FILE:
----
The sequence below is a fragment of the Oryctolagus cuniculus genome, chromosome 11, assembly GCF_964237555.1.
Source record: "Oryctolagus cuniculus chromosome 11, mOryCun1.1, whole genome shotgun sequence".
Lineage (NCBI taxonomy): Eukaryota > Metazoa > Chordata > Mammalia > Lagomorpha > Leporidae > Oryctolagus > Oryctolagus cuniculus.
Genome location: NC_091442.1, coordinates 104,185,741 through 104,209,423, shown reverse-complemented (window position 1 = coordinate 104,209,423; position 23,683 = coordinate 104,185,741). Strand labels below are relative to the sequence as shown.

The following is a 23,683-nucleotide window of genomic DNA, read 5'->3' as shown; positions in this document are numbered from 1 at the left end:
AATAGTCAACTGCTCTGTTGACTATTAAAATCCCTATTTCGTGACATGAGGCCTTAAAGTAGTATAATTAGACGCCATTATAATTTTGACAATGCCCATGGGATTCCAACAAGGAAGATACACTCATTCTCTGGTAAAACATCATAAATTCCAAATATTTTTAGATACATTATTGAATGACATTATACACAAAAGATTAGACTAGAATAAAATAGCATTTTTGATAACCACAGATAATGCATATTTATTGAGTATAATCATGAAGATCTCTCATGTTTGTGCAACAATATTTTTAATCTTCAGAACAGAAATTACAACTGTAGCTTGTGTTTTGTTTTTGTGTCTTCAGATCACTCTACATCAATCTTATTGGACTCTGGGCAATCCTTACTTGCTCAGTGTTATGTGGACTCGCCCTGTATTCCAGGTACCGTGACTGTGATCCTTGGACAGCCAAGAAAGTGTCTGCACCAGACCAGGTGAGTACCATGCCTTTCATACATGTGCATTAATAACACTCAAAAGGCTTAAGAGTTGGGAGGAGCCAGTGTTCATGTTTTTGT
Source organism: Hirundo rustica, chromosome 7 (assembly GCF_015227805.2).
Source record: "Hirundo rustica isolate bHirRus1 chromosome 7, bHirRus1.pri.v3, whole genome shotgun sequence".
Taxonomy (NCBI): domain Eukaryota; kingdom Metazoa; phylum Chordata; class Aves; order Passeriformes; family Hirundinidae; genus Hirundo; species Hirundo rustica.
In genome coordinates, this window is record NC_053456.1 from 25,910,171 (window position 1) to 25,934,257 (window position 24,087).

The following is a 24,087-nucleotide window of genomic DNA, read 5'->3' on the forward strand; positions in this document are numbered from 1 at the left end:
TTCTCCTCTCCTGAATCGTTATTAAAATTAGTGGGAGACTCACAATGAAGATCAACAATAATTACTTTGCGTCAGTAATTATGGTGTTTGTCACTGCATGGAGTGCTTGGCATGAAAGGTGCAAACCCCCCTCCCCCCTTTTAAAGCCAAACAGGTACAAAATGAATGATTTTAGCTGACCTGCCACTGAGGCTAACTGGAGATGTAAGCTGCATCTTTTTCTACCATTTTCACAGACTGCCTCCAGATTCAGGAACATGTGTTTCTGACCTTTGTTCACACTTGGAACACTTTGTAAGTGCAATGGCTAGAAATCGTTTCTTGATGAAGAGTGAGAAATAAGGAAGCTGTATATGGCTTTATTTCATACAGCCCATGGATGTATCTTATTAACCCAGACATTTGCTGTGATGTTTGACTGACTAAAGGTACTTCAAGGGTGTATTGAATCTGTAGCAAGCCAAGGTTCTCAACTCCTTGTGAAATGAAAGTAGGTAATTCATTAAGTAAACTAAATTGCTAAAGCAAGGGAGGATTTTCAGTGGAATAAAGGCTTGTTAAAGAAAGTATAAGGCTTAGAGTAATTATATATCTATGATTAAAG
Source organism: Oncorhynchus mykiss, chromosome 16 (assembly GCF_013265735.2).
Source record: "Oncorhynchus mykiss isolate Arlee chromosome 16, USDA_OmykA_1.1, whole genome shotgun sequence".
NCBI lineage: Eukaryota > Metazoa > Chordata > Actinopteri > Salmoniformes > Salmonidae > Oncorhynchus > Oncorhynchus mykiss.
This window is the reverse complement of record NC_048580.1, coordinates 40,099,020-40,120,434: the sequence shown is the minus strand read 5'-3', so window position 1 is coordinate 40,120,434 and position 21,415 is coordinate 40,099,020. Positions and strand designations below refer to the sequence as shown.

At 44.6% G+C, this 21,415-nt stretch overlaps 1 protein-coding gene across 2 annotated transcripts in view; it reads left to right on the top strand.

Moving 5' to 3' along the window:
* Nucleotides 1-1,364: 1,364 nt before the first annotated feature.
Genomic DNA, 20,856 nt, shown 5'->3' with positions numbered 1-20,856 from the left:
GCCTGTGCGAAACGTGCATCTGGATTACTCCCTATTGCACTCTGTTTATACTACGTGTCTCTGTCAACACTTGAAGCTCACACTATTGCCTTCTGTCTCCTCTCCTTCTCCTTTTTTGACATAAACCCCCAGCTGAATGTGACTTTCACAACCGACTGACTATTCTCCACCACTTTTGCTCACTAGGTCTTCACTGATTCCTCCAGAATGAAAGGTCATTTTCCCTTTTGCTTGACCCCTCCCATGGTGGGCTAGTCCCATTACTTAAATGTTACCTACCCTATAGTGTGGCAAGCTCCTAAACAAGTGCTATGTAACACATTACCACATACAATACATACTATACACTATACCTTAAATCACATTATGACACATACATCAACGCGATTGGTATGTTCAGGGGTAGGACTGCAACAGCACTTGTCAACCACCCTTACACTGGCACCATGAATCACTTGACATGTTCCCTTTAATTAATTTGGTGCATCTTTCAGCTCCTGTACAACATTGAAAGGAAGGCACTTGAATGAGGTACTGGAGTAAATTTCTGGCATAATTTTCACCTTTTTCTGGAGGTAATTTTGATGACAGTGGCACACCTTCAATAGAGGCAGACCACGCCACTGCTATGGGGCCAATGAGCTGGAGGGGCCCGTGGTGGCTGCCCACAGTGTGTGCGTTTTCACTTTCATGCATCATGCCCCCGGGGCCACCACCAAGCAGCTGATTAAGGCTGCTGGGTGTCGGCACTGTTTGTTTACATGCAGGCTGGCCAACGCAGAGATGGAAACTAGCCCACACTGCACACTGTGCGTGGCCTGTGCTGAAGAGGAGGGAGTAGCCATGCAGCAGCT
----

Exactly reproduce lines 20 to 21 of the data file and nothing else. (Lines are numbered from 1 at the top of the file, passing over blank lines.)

Genomic DNA, 20,856 nt, shown 5'->3' with positions numbered 1-20,856 from the left:
GCCTGTGCGAAACGTGCATCTGGATTACTCCCTATTGCACTCTGTTTATACTACGTGTCTCTGTCAACACTTGAAGCTCACACTATTGCCTTCTGTCTCCTCTCCTTCTCCTTTTTTGACATAAACCCCCAGCTGAATGTGACTTTCACAACCGACTGACTATTCTCCACCACTTTTGCTCACTAGGTCTTCACTGATTCCTCCAGAATGAAAGGTCATTTTCCCTTTTGCTTGACCCCTCCCATGGTGGGCTAGTCCCATTACTTAAATGTTACCTACCCTATAGTGTGGCAAGCTCCTAAACAAGTGCTATGTAACACATTACCACATACAATACATACTATACACTATACCTTAAATCACATTATGACACATACATCAACGCGATTGGTATGTTCAGGGGTAGGACTGCAACAGCACTTGTCAACCACCCTTACACTGGCACCATGAATCACTTGACATGTTCCCTTTAATTAATTTGGTGCATCTTTCAGCTCCTGTACAACATTGAAAGGAAGGCACTTGAATGAGGTACTGGAGTAAATTTCTGGCATAATTTTCACCTTTTTCTGGAGGTAATTTTGATGACAGTGGCACACCTTCAATAGAGGCAGACCACGCCACTGCTATGGGGCCAATGAGCTGGAGGGGCCCGTGGTGGCTGCCCACAGTGTGTGCGTTTTCACTTTCATGCATCATGCCCCCGGGGCCACCACCAAGCAGCTGATTAAGGCTGCTGGGTGTCGGCACTGTTTGTTTACATGCAGGCTGGCCAACGCAGAGATGGAAACTAGCCCACACTGCACACTGTGCGTGGCCTGTGCTGAAGAGGAGGGAGTAGCCATGCAGCAGCT